Kauffman Stadium played host to a series of strange occurrences on Wednesday and Thursday. On Thursday evening, Royals manager Ned Yost decided, almost at random, to allow starter Edinson Volquez to cough up a two-run lead to the Tigers in the eighth inning of an eventual loss. The unraveling occurred while Kelvin Herrera was loose and ready to enter the game.
The next night, a packed house watched Wade Davis and Greg Holland fritter away a four-run lead against the Angels. Davis gave up two runs for the first time since last April. And Holland imploded, falling victim to the looming waves of regression we’ve written about for months in this space.
Before Wednesday, the Royals had won 111 consecutive games when leading after the seventh inning, according to Elias. Now they’ve lost two in a row.
An analysis of Holland’s struggles – he finished Thursday evening with a 4.15 ERA – does not require an advanced degree in rocket science. He’s lost about 2 mph on his fastball. With less life on the heater, hitters can lay off his offspeed with more confidence. In addition, his command has suffered. Even before Thursday’s debacle, Holland was walking nearly five batters per nine.
In theory, the Royals could remove Holland from the closer’s role. I doubt they will. In addition, as we’ve also written before, it doesn’t matter what inning Holland pitches in. You can blow a lead in the seventh as easily as you can blow a lead in the ninth.
The most critical issue for the Royals is fixing Holland so he can find his All-Star form from previous years. His excellence was critical to their October run last year, and the club was constructed in 2015 depending on his ability in the late innings. His revival is vital to their chances.
Let’s answer some Royals questions.
I don’t think so. In the most likely scenario, the Royals will roll out a four-man rotation of Johnny Cueto, Edinson Volquez, Danny Duffy and Yordano Ventura. There is a chance, a small chance, that either Kris Medlen or Chris Young could start in place of Ventura (or Duffy, if he collapses), but most likely, those are the four ticketed for October.
But, in the interest of due diligence, I asked Ned Yost about his feelings on a three-man rotation in the playoffs.
"It depends on the situation," he said. "But generally, you don’t really want to. But when you get to that point, you’ve got to do what you’ve got to do."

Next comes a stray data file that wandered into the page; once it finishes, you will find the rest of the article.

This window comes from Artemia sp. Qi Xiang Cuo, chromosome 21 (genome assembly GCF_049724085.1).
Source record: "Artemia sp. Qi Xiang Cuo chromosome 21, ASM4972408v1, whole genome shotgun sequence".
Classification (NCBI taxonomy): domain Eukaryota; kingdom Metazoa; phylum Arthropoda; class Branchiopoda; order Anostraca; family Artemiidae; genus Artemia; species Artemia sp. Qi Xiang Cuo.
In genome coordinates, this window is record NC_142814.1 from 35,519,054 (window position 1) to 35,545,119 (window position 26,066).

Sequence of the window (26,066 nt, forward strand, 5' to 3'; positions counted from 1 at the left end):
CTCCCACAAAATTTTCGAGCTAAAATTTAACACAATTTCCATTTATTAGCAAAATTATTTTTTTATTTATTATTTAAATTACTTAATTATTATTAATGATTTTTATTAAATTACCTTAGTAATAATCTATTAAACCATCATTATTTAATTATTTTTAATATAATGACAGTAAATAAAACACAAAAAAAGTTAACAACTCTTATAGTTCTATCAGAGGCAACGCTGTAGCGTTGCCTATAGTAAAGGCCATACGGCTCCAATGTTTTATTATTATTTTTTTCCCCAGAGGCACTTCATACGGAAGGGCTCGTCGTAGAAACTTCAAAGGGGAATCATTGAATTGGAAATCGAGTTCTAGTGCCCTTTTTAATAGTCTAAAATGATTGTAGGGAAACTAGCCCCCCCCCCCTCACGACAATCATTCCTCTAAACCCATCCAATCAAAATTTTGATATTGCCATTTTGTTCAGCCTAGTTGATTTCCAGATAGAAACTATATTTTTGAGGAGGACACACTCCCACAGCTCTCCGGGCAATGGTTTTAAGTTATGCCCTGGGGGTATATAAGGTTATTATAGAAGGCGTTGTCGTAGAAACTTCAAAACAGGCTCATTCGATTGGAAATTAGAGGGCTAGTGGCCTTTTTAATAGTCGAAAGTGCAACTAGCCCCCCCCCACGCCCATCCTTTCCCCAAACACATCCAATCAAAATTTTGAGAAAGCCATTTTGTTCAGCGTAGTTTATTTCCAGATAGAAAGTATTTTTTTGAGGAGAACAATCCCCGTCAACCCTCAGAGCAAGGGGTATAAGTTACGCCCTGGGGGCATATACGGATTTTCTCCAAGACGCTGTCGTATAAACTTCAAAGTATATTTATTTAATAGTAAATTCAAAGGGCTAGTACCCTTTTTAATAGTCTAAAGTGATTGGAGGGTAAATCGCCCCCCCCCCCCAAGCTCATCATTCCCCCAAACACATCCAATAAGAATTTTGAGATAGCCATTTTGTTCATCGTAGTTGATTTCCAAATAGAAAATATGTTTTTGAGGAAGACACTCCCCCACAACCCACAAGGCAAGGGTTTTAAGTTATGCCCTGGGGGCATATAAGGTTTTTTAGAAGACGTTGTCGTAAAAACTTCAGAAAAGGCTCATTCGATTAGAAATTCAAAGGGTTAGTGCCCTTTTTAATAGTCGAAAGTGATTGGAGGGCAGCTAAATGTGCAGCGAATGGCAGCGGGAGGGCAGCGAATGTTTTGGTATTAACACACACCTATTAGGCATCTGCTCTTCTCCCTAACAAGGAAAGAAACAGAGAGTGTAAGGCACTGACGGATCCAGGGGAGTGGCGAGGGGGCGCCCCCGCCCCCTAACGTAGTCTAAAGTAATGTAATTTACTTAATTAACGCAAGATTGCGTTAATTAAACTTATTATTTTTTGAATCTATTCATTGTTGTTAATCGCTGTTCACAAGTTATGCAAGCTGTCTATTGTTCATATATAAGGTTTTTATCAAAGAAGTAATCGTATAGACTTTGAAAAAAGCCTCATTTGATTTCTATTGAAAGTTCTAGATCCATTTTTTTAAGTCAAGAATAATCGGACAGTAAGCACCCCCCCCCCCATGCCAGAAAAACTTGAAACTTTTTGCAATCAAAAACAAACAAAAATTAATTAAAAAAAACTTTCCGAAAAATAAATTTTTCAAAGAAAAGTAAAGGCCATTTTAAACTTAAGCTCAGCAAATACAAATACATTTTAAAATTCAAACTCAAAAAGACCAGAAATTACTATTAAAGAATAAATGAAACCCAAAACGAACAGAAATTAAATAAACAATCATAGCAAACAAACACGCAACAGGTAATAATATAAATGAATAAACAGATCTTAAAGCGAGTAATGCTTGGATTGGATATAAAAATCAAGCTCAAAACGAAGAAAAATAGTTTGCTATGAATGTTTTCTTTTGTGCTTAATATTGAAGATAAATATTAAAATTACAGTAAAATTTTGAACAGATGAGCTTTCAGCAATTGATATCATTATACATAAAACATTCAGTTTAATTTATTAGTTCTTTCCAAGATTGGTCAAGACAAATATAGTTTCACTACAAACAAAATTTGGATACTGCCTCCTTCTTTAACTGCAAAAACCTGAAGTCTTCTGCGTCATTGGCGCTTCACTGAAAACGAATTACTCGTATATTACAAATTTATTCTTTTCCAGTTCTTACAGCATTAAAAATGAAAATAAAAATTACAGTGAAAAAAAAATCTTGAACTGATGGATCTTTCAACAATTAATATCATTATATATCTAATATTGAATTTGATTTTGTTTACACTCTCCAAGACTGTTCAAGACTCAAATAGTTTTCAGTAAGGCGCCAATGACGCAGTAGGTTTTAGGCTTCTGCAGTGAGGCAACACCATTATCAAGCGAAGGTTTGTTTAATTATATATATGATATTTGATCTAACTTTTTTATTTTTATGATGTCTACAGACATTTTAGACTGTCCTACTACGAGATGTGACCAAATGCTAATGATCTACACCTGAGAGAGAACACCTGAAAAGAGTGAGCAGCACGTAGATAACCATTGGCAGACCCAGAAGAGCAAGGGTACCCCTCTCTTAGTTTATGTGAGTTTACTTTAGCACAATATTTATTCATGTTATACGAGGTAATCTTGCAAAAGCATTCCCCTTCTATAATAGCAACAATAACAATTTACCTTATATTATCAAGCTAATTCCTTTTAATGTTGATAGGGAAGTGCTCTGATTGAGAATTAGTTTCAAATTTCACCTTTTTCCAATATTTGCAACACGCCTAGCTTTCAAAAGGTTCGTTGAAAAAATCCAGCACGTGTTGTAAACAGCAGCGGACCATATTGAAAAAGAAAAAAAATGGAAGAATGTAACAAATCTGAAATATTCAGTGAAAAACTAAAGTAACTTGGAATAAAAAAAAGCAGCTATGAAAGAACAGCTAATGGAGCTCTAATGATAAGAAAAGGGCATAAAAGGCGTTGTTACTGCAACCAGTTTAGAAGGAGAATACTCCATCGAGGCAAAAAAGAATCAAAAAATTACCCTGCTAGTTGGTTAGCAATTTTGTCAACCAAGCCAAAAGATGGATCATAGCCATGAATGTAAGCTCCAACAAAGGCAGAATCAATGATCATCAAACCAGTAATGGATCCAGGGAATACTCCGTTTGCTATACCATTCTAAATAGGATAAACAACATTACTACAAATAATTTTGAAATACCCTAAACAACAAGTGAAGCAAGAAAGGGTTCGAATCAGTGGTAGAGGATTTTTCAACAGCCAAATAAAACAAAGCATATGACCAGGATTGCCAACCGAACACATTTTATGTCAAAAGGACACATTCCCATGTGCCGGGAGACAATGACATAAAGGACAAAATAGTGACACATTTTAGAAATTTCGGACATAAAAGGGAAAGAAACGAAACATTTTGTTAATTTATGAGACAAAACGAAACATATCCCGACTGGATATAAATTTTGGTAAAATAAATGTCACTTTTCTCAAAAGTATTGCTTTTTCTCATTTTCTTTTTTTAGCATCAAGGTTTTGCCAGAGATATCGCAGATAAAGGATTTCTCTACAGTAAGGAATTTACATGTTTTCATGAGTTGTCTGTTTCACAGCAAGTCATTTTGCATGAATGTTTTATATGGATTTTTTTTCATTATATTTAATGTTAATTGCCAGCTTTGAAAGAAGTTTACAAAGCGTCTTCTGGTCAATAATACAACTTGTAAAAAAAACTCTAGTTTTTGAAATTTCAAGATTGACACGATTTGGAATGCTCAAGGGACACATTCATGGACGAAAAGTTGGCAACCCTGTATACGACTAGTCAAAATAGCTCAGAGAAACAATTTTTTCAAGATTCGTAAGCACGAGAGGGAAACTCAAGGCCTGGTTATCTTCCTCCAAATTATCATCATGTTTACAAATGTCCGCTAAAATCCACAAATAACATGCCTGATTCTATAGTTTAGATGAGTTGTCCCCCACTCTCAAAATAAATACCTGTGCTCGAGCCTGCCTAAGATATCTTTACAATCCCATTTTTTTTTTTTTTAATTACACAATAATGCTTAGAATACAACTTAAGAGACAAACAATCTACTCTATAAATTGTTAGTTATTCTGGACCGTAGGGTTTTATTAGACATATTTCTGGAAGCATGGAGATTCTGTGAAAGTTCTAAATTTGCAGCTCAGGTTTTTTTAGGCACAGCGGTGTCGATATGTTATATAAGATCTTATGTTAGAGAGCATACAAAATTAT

It is important to note that it is always the player's choice if he wants to pitch on short rest. I don't know what Johnny Cueto would say if the Royals posed the question. But he has never thrown on less than four days of rest in his major-league career in the regular season.
It’s expected that Gore will get called up. Even if the Royals aren’t running as much as they did in the past, Gore still represents a tremendous asset. As long as he is healthy – and he returned from an ankle injury on Wednesday – he should be up.
Now, will he make the postseason roster? That’s a more complicated question. The Royals need to make a few tough decision on that front in the coming weeks.
No. It is very difficult to make the Hall of Fame.
Sure. I would also eat an apple if it meant I could inherit the Minute Maid fortune.
It will not be easy to move Greg Holland this offseason. Even with his ERA rising above 4.00, he still has 25 saves. He will earn a rain through arbitration, and receive a salary larger than $10 million.
Given his obvious deterioration this season and his escalating price, it will be difficult for the Royals to move him for a suitable return. Rival scouts have always raised questions about his long-term ability to stay healthy. In 2015, he’s spent time on the disabled list and been shaky for a significant portion of the season. Why would another club give a useful asset in exchange for that player?
Besides, the issue with re-signing Gordon (who is a much higher priority than Zobrist, who is also expected to leave in free agency) does not stem from the ability to afford his salary in 2016. It’s more about having to pay him that same salary, say somewhere from $17 million to $20 million, in 2020.
Freeing up some cash for next season doesn’t change this reality: In order to re-sign Alex Gordon, the Royals must offer him the largest contract in franchise history. It’s possible they will. But until they make the offer, it’s hard to bet on it.
Please do consider growing up.
Thank you for the offer, but only losers watch wrestling. You know that stuff is fake, right?
I predict gullible wrestling fans will be duped into believing that a 50-year-old man who has not engaged in athletic competition in 18 months will be able to hang in a physical confrontation with one of the most fearsome fighters on the planet.
I tried them when I was in my early teens, but my fingers are too large. I like my glasses. I’m used to wearing them.